What happens to our conception of mind and rational agency when we take seriously future-directed intentions and plans and their roles as inputs into further practical reasoning? The author's initial efforts in responding to this question resulted in a series of papers that he wrote during the early 1980s. In this book, Bratman develops further some of the main themes of these essays and also explores a variety of related ideas and issues. He develops a planning theory of intention. Intentions (...) are treated as elements of partial plans of action. These plans play basic roles in practical reasoning, roles that support the organization of our activities over time and socially. Bratman explores the impact of this approach on a wide range of issues, including the relation between intention and intentional action, and the distinction between intended and expected effects of what one intends. (shrink)
This is a collection of published and unpublished essays by distinguished philosopher Michael E. Bratman of Stanford University. They revolve around his influential theory, know as the "planning theory of intention and agency." Bratman's primary concern is with what he calls "strong" forms of human agency--including forms of human agency that are the target of our talk about self-determination, self-government, and autonomy. These essays are unified and cohesive in theme, and will be of interest to philosophers in ethics and metaphysics.
Human beings act together in characteristic ways that matter to us a great deal. This book explores the conceptual, metaphysical and normative foundations of such sociality. It argues that appeal to the planning structures involved in our individual, temporally extended agency provides substantial resources for understanding these foundations of our sociality.
Cases of modest sociality are cases of small scale shared intentional agency in the absence of asymmetric authority relations. I seek a conceptual framework that adequately supports our theorizing about such modest sociality. I want to understand what in the world constitutes such modest sociality. I seek an understanding of the kinds of normativity that are central to modest sociality. And throughout we need to keep track of the relations—conceptual, metaphysical, normative—between individual agency and modest sociality. In pursuit of these (...) theoretical aims, I propose that a central phenomenon is shared intention. I argue that an adequate understanding of the distinctiveness of the intentions of individuals allows us to provide a construction of attitudes of the participants, and of relevant inter-relations and contexts that constitutes shared intention. I explain how shared intention, so understood, differs from a simple equilibrium within common knowledge. And I briefly contrast my views with aspects of views of John Searle and Margaret Gilbert. (shrink)
Human beings act together in characteristic ways. Forms of shared activity matter to us a great deal, both intrinsically – think of friendship and love, singing duets, and the joys of conversation -- and instrumentally – think of how we frequently manage to work together to achieve complex goals. My focus will be on activities of small, adult groups in the absence of asymmetric authority relations within those groups. My approach begins with an underlying model of individual planning agency, and (...) then seeks a conceptual and metaphysical bridge from such individual planning agency to modest forms of sociality. (shrink)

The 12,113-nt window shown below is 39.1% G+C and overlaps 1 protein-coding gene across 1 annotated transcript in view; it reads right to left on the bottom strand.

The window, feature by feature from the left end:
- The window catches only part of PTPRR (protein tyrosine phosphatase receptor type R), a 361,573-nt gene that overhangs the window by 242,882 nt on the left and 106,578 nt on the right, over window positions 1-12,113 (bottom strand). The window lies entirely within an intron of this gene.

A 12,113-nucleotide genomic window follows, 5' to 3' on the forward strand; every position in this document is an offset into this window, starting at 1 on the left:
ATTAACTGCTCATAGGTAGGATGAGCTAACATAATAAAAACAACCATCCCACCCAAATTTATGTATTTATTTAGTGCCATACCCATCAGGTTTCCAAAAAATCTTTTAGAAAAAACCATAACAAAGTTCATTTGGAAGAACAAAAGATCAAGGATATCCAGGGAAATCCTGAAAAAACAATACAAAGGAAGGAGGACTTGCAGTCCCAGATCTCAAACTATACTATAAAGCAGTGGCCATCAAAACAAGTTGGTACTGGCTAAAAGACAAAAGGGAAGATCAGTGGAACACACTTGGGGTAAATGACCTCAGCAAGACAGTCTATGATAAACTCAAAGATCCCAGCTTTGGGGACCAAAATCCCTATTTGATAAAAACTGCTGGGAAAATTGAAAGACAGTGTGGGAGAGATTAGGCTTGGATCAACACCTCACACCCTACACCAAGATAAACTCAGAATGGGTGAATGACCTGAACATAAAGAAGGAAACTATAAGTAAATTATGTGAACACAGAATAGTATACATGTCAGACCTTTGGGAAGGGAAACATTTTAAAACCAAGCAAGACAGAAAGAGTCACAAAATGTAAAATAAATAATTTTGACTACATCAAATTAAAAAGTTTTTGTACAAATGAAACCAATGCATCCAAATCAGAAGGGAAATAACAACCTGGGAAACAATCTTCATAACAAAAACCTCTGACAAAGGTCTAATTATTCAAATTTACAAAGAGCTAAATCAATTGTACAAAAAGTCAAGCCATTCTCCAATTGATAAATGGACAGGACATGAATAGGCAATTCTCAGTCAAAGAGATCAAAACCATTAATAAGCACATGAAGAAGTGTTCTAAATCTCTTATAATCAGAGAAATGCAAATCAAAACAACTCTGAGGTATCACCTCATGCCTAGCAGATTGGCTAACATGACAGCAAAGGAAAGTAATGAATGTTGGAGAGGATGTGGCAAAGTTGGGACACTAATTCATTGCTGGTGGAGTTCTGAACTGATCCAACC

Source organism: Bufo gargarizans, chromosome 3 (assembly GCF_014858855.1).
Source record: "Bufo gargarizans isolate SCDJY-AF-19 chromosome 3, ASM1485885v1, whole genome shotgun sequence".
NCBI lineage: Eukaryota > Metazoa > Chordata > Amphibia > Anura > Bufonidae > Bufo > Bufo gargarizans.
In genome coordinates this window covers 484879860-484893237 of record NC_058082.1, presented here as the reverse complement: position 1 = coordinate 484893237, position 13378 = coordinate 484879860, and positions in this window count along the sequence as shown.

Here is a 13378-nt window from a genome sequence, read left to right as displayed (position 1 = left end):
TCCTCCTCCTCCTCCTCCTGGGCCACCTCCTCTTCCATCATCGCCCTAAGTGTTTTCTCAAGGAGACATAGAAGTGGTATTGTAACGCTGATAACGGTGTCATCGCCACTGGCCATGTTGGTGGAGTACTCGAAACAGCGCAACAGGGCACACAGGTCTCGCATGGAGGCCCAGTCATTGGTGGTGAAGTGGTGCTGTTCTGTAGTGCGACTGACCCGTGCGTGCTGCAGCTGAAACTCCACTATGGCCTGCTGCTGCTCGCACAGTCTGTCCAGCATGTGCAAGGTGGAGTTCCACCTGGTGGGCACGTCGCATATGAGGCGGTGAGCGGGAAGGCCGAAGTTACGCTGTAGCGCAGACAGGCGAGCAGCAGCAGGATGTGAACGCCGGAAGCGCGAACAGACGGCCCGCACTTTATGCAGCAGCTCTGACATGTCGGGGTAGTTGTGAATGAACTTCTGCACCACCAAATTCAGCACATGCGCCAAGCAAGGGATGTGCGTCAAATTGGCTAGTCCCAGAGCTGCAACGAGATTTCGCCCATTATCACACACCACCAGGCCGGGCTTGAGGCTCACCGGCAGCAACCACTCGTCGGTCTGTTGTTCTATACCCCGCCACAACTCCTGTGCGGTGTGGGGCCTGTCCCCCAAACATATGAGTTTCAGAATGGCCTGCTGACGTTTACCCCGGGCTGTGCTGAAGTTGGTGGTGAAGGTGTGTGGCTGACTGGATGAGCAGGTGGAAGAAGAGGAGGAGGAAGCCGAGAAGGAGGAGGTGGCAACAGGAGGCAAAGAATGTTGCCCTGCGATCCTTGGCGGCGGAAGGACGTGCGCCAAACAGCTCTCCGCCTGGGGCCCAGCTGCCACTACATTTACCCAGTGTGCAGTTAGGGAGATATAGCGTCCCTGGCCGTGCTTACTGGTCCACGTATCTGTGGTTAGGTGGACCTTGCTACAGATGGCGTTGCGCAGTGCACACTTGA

Two approaches to instrumental rationality Suppose I intend end E, believe that a necessary means to E is M, and believe that M requires that I intend M. My attitudes concerning E and M engage a basic requirement of practical rationality, a requirement that, barring a change in my cited beliefs, I either intend M or give up intending E.2 Call this the Instrumental Rationality requirement – for short, the IR requirement.
I consider two inter-related problems in the philosophy of action. One concerns the role of the agent in the determination of action, and I call it the problem of agential authority. The other concerns the relation between motivating desire and the agent's normative deliberation, and I call it the problem of subjective normative authority. In part by way of discussion of work of Harry Frankfurt and Christine Korsgaard, I argue that we make progress with these problems by appeal to certain (...) kinds of higher-order policies and to their role in the cross-temporal organization of the deliberation and action of temporally persisting agents like us. (shrink)
You can sometimes have and be moved by desires which you in some sense disown. The problem is whether we can make sense of these ideas of---as I will say---ownership and rejection of a desire, without appeal to a little person in the head who is looking on at the workings of her desires and giving the nod to some but not to others. Frankfurt's proposed solution to this problem, sketched in his 1971 article, has come to be called the (...) hierarchical model. Indeed, it seems that, normally, if an agent's relevant higher-order attitudes are not to some extent shaped by her evaluative reflections and judgments her agency will be flawed. But this suggests a Platonic challenge to the hierarchical account of ownership. The challenge is to explain why we should not see such evaluative judgments---rather than broadly Frankfurtian higher-order attitudes---as the fundamental basis of ownership or rejection of desire. I do think that a systematic absence of connection between higher-order Frankfurtian attitude and evaluative judgment would be a breakdown in proper functioning. But I want to explain how we can grant this point and still block the Platonic challenge. (shrink)